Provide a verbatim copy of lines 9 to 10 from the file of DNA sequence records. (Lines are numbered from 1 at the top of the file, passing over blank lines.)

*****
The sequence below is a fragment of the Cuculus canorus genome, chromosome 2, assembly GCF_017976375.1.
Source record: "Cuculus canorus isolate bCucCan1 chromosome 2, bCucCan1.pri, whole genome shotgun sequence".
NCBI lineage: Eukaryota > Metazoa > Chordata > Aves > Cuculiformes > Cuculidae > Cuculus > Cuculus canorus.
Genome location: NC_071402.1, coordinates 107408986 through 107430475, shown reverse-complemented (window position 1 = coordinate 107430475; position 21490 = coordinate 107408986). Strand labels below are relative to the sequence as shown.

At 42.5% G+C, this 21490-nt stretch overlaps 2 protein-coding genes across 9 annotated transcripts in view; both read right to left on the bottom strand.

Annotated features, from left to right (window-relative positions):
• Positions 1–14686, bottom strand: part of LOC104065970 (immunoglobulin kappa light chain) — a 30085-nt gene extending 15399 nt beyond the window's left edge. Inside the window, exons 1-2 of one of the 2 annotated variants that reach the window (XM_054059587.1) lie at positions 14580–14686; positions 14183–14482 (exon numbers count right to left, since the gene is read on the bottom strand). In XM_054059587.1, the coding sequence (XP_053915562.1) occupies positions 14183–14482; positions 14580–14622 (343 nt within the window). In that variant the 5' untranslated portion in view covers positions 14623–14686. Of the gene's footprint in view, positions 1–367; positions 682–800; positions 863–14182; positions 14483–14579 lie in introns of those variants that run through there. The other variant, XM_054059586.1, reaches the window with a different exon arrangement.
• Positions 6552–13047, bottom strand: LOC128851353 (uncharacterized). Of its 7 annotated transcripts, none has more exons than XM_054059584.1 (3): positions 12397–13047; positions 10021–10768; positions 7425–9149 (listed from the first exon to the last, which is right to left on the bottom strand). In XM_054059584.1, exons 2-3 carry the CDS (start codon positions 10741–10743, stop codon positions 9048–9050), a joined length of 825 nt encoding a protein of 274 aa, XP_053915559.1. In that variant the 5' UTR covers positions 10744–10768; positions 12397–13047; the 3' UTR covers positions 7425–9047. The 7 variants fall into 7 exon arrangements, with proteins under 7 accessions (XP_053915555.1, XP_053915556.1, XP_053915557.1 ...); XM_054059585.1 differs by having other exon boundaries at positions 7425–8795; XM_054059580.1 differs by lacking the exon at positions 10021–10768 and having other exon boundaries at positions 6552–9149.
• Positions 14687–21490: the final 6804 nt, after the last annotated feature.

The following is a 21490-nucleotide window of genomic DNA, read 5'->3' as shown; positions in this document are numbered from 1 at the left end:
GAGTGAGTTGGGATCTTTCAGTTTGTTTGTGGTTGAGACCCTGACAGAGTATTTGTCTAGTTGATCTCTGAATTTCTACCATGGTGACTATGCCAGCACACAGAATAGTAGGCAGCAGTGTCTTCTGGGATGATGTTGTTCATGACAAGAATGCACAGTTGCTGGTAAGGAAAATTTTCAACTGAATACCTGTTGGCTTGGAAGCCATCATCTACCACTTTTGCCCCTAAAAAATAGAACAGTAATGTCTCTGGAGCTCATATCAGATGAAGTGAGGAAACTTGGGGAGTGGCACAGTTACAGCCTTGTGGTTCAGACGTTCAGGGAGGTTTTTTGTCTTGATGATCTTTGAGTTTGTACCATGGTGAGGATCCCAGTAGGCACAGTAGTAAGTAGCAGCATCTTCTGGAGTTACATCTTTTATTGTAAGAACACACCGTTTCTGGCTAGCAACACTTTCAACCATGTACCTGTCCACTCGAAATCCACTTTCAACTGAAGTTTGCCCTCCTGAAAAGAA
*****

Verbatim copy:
• Positions 14687–21490: the final 6804 nt, after the last annotated feature.

The following is a 21490-nucleotide window of genomic DNA, read 5'->3' as shown; positions in this document are numbered from 1 at the left end: